Physical Preparation Coach
Let's just cut to the chase and end your dilemma on who to hire as your next coach (trainer) and choose us at JYT LOL. Obviously, we love to think we can help everyone, but we're ultimately not for everyone. WE focus on the few, not the many. And because we're not for everyone, we're still here to help YOU find your next coach that you're looking for. So I'm going give you my professional opinion on a few things to look for when shopping around for your next coach of your choice to help you get to where you want to be.
The first thing you need to know about any sort of fitness related training coaching...
In the private sector of Fitness Training, it's literally the wild west. Anything goes!
The industry is not overseen by any governing body. There's no regulations on who can coach and how you can coach. You reading this right now, even if you have zero experience training or coaching, you can literally become a "trainer" tomorrow if you'd like and start trying accumulating clients. Congratulations, you're now a coach too haha!
And honestly, this is how coaches are created in the industry far too often. Someone gets themselves into shape, they do some "research and learning," and want to start helping people because they've helped themselves. Their heart is in the right place, but their experience and knowledge isn't yet. I mean, I cut my own hair and my sons hair, but it 100% doesn't mean that I'm capable of being a barber by any stretch! But in the world of fitness, it doesn't seem to matter to people as much.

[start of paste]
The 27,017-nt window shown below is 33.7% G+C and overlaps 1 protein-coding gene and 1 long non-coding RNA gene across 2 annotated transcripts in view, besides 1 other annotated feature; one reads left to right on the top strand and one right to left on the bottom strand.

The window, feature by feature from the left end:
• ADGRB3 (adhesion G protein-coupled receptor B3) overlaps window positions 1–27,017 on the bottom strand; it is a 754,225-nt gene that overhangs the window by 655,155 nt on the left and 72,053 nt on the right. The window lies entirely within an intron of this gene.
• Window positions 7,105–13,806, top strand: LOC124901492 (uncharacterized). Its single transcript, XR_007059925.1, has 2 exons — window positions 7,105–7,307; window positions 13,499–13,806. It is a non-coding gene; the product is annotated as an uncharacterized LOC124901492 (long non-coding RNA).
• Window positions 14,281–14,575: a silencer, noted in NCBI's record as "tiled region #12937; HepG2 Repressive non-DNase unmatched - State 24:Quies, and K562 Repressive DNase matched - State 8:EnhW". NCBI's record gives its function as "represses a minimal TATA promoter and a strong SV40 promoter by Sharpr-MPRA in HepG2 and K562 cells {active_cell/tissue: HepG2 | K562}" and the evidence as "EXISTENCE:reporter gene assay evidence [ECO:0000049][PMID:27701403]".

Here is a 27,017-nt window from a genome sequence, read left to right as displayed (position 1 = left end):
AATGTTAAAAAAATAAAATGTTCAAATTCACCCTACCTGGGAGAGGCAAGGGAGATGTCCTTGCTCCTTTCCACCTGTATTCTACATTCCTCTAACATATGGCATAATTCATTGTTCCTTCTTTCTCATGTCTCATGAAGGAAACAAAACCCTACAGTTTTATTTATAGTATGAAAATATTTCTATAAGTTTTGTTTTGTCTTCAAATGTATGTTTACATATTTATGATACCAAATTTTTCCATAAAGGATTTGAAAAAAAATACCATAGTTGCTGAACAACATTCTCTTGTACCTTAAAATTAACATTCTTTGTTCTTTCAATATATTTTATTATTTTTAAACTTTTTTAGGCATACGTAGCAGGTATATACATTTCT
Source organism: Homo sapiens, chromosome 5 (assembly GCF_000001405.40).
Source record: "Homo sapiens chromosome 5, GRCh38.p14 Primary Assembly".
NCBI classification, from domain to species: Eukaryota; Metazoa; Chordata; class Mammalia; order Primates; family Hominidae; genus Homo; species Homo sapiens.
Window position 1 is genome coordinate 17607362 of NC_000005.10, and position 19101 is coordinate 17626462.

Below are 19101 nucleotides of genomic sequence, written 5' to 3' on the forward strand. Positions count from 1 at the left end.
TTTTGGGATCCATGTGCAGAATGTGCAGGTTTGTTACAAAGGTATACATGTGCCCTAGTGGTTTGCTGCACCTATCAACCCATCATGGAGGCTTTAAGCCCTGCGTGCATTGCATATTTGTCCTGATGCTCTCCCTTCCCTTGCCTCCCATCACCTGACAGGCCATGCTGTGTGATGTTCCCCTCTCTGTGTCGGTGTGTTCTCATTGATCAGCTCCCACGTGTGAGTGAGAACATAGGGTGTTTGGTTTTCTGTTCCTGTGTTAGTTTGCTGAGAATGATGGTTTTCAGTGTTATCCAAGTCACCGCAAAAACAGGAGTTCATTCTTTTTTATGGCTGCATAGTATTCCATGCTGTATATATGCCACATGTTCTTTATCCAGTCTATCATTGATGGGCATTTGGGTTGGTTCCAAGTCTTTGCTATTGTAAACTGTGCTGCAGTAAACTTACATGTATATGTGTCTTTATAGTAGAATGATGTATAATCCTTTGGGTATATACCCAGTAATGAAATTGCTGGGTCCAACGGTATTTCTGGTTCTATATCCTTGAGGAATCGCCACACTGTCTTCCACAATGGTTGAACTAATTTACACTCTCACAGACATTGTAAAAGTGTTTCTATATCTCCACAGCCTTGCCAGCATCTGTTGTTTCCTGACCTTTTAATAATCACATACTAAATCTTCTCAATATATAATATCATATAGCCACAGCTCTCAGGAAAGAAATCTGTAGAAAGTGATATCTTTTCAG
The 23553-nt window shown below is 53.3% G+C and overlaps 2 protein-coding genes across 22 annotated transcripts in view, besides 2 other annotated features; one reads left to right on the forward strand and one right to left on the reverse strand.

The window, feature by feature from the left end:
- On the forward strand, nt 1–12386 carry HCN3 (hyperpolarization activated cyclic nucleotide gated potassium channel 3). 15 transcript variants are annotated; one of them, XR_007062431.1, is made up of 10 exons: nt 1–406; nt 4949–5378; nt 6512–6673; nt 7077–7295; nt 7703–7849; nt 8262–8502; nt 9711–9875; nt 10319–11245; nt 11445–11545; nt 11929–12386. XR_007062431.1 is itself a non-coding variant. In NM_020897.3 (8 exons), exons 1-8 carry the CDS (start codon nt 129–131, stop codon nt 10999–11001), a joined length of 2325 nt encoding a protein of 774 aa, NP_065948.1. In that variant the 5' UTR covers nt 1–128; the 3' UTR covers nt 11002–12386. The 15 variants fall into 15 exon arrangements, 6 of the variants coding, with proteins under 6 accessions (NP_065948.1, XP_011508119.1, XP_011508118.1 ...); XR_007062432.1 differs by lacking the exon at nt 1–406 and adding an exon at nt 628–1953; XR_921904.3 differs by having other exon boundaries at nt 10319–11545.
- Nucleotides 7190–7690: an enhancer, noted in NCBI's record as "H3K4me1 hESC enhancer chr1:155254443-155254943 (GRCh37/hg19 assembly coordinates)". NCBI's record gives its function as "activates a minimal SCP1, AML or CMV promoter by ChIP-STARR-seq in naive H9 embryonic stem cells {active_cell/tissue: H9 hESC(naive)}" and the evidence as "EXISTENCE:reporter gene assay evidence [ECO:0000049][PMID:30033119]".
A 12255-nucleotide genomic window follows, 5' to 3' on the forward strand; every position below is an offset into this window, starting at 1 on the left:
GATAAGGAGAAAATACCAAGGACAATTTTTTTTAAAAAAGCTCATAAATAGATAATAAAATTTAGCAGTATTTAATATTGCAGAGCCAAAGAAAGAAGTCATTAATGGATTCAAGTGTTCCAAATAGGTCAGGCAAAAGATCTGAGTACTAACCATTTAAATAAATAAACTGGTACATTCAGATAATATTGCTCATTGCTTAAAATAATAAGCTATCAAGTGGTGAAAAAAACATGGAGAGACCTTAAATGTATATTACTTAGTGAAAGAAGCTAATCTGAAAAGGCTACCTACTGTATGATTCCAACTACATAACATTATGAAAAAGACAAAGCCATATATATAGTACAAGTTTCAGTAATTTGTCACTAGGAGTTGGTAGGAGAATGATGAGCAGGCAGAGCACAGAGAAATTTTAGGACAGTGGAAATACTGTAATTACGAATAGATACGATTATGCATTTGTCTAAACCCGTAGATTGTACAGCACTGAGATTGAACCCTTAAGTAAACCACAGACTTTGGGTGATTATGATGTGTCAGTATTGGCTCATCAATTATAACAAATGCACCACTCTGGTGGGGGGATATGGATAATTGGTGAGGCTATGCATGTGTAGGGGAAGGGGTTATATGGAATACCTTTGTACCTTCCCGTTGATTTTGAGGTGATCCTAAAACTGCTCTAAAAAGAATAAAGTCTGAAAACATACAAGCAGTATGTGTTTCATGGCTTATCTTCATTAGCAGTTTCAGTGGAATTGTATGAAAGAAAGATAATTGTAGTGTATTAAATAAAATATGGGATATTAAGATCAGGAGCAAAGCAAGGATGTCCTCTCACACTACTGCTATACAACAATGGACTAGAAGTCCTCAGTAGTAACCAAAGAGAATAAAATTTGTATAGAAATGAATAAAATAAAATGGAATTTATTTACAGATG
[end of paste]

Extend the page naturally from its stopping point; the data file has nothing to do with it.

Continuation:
I suppose you can say I'm writing this Lifestyle Blog for your sake and for our industries sake as well...
You may be asking yourself, "well Joel, don't you need to go to college and at the very least, or be certified with some sort of fitness training certification?" The answer is also no you do not have to have either in the private sector of the industry. And even if you went and got certified, it doesn't mean you're ready to start training clients in all fairness either. It means you paid some money and passed a test. That test may have also have been a daily/weekend/online course that you signed up for. There's some learning materials and a test, but nothing to do with internship experience or hours/years working.